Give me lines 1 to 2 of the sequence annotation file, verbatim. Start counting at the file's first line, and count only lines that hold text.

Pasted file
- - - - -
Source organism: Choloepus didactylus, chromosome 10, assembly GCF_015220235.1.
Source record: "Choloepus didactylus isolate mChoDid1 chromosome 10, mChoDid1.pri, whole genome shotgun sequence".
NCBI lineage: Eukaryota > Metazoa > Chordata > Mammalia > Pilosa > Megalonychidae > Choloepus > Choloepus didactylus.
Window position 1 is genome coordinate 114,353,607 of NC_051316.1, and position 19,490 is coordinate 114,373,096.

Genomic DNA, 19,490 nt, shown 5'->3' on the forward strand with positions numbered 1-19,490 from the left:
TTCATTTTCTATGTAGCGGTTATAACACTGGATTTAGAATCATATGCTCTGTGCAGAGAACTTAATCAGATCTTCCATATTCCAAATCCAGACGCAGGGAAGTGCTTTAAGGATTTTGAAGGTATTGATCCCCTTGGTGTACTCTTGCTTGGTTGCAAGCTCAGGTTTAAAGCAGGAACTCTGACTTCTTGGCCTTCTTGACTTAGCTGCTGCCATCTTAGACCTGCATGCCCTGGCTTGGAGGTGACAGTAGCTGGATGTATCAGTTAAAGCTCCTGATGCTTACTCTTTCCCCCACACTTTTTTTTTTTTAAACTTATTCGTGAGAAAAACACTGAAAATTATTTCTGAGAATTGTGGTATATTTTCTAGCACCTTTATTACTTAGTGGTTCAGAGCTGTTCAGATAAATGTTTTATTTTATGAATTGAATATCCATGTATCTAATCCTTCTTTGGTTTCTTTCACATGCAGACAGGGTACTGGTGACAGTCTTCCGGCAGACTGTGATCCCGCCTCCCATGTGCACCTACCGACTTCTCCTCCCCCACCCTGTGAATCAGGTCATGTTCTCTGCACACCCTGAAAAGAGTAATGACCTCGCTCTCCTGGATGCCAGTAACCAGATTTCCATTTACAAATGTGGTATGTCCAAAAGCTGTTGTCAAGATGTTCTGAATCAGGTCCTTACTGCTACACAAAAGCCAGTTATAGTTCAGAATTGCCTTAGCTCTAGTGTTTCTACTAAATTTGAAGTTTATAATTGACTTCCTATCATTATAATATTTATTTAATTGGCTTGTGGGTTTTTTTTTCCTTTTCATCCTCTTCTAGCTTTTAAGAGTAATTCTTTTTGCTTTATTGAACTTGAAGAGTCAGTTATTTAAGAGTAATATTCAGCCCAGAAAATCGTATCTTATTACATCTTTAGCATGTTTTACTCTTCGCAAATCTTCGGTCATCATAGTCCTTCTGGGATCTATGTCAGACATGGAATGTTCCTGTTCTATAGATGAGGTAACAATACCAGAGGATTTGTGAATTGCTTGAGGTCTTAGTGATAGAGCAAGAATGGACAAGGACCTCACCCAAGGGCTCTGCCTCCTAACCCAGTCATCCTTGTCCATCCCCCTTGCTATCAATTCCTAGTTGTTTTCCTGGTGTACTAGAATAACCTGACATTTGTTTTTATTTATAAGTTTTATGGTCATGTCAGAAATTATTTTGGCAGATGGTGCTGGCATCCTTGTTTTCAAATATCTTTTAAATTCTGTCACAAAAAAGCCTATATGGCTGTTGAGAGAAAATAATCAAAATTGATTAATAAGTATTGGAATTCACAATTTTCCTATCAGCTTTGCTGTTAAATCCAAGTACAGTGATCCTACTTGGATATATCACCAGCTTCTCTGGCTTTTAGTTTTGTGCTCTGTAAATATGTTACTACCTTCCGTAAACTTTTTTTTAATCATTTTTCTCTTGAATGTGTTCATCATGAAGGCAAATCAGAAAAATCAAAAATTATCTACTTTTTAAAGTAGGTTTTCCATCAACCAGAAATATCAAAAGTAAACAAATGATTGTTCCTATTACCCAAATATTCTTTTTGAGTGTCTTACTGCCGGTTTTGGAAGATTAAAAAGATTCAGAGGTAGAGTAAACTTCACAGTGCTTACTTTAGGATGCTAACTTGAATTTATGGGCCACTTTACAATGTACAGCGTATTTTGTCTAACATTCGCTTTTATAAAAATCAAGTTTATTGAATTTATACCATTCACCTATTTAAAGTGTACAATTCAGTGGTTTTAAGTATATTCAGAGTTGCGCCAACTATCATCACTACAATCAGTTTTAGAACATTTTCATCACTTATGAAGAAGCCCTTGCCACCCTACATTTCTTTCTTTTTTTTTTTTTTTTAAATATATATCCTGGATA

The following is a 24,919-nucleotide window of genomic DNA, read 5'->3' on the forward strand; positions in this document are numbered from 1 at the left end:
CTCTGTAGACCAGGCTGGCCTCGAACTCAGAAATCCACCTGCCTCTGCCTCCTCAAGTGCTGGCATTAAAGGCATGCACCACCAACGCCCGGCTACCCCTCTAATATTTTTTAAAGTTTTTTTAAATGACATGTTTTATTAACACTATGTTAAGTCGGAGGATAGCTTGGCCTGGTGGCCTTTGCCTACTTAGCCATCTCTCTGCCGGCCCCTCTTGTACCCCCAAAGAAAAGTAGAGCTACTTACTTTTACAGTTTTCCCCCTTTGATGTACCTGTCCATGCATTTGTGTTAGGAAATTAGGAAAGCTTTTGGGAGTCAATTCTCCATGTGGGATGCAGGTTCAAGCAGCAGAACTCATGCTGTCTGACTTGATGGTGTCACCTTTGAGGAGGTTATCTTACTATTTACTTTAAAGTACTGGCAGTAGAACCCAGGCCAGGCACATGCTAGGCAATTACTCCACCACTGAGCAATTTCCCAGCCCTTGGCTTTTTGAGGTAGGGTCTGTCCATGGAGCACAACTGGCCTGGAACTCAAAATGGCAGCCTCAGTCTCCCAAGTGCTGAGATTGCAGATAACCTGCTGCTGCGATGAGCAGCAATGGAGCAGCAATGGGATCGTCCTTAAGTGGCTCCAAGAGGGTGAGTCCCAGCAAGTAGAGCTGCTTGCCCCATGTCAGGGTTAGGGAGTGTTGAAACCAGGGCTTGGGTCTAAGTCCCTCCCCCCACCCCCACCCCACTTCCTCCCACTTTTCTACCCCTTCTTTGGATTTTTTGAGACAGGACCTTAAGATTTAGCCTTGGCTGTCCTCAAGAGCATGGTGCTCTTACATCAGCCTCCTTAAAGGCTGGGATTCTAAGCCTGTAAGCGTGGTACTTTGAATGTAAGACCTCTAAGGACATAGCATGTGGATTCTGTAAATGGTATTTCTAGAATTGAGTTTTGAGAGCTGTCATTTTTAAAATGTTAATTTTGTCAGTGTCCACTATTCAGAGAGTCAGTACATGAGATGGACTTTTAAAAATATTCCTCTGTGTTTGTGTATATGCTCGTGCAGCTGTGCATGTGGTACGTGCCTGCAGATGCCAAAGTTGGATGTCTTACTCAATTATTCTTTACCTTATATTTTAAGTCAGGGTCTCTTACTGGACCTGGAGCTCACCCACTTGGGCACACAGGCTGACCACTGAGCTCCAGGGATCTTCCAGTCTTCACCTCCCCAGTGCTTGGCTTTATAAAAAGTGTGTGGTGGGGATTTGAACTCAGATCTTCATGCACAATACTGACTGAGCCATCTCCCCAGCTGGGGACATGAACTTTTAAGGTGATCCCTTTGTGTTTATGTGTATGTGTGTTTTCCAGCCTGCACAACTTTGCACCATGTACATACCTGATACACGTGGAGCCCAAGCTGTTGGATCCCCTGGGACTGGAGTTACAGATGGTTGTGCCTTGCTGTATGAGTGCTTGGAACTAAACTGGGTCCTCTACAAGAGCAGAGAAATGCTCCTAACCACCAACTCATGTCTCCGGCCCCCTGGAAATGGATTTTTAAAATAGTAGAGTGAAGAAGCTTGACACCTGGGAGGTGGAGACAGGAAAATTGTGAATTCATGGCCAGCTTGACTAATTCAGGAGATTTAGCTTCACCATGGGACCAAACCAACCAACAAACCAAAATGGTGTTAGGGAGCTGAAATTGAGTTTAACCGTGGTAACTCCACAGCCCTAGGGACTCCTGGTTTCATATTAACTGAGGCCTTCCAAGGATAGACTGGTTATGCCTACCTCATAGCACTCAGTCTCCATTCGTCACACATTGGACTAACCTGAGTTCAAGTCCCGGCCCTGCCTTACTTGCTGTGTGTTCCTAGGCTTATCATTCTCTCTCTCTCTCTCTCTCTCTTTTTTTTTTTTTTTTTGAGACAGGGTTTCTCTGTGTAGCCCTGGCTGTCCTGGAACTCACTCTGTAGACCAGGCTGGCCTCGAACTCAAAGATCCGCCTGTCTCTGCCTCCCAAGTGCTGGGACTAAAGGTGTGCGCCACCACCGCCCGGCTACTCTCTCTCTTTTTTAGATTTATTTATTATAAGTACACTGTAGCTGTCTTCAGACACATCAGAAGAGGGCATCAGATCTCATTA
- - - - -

Source organism: Choloepus didactylus, chromosome 10, assembly GCF_015220235.1.
Source record: "Choloepus didactylus isolate mChoDid1 chromosome 10, mChoDid1.pri, whole genome shotgun sequence".